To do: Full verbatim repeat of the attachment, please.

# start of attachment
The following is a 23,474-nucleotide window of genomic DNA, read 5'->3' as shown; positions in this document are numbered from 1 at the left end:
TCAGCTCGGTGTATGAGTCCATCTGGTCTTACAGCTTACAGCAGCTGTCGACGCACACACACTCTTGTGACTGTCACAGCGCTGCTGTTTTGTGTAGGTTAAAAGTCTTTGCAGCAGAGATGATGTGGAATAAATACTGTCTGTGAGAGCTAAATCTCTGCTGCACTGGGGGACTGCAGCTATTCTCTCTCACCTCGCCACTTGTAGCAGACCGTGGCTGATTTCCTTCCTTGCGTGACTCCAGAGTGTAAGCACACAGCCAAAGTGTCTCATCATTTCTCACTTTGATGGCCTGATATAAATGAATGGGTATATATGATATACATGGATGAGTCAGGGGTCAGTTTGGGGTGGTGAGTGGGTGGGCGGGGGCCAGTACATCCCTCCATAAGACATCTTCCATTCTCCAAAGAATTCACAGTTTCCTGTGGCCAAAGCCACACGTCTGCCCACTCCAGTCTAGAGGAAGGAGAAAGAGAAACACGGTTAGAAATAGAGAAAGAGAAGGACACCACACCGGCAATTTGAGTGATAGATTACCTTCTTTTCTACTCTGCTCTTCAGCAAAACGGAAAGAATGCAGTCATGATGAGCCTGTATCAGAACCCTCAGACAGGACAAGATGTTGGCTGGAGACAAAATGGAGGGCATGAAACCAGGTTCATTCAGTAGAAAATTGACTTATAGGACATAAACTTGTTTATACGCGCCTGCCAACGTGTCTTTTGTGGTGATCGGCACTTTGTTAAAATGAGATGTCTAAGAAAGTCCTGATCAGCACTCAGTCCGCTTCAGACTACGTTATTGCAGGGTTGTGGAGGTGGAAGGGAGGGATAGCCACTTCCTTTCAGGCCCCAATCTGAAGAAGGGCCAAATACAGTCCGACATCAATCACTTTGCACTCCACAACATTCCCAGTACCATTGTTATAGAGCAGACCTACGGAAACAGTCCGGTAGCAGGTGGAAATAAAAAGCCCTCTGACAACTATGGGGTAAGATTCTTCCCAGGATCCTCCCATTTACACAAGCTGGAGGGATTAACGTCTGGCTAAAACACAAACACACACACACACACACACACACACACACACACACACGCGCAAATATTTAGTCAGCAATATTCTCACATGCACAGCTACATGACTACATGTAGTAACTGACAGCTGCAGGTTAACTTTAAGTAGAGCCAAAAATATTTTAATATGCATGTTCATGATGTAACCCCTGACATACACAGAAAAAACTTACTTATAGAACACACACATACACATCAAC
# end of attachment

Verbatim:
The following is a 23,474-nucleotide window of genomic DNA, read 5'->3' as shown; positions in this document are numbered from 1 at the left end:
TCAGCTCGGTGTATGAGTCCATCTGGTCTTACAGCTTACAGCAGCTGTCGACGCACACACACTCTTGTGACTGTCACAGCGCTGCTGTTTTGTGTAGGTTAAAAGTCTTTGCAGCAGAGATGATGTGGAATAAATACTGTCTGTGAGAGCTAAATCTCTGCTGCACTGGGGGACTGCAGCTATTCTCTCTCACCTCGCCACTTGTAGCAGACCGTGGCTGATTTCCTTCCTTGCGTGACTCCAGAGTGTAAGCACACAGCCAAAGTGTCTCATCATTTCTCACTTTGATGGCCTGATATAAATGAATGGGTATATATGATATACATGGATGAGTCAGGGGTCAGTTTGGGGTGGTGAGTGGGTGGGCGGGGGCCAGTACATCCCTCCATAAGACATCTTCCATTCTCCAAAGAATTCACAGTTTCCTGTGGCCAAAGCCACACGTCTGCCCACTCCAGTCTAGAGGAAGGAGAAAGAGAAACACGGTTAGAAATAGAGAAAGAGAAGGACACCACACCGGCAATTTGAGTGATAGATTACCTTCTTTTCTACTCTGCTCTTCAGCAAAACGGAAAGAATGCAGTCATGATGAGCCTGTATCAGAACCCTCAGACAGGACAAGATGTTGGCTGGAGACAAAATGGAGGGCATGAAACCAGGTTCATTCAGTAGAAAATTGACTTATAGGACATAAACTTGTTTATACGCGCCTGCCAACGTGTCTTTTGTGGTGATCGGCACTTTGTTAAAATGAGATGTCTAAGAAAGTCCTGATCAGCACTCAGTCCGCTTCAGACTACGTTATTGCAGGGTTGTGGAGGTGGAAGGGAGGGATAGCCACTTCCTTTCAGGCCCCAATCTGAAGAAGGGCCAAATACAGTCCGACATCAATCACTTTGCACTCCACAACATTCCCAGTACCATTGTTATAGAGCAGACCTACGGAAACAGTCCGGTAGCAGGTGGAAATAAAAAGCCCTCTGACAACTATGGGGTAAGATTCTTCCCAGGATCCTCCCATTTACACAAGCTGGAGGGATTAACGTCTGGCTAAAACACAAACACACACACACACACACACACACACACACACACACACGCGCAAATATTTAGTCAGCAATATTCTCACATGCACAGCTACATGACTACATGTAGTAACTGACAGCTGCAGGTTAACTTTAAGTAGAGCCAAAAATATTTTAATATGCATGTTCATGATGTAACCCCTGACATACACAGAAAAAACTTACTTATAGAACACACACATACACATCAAC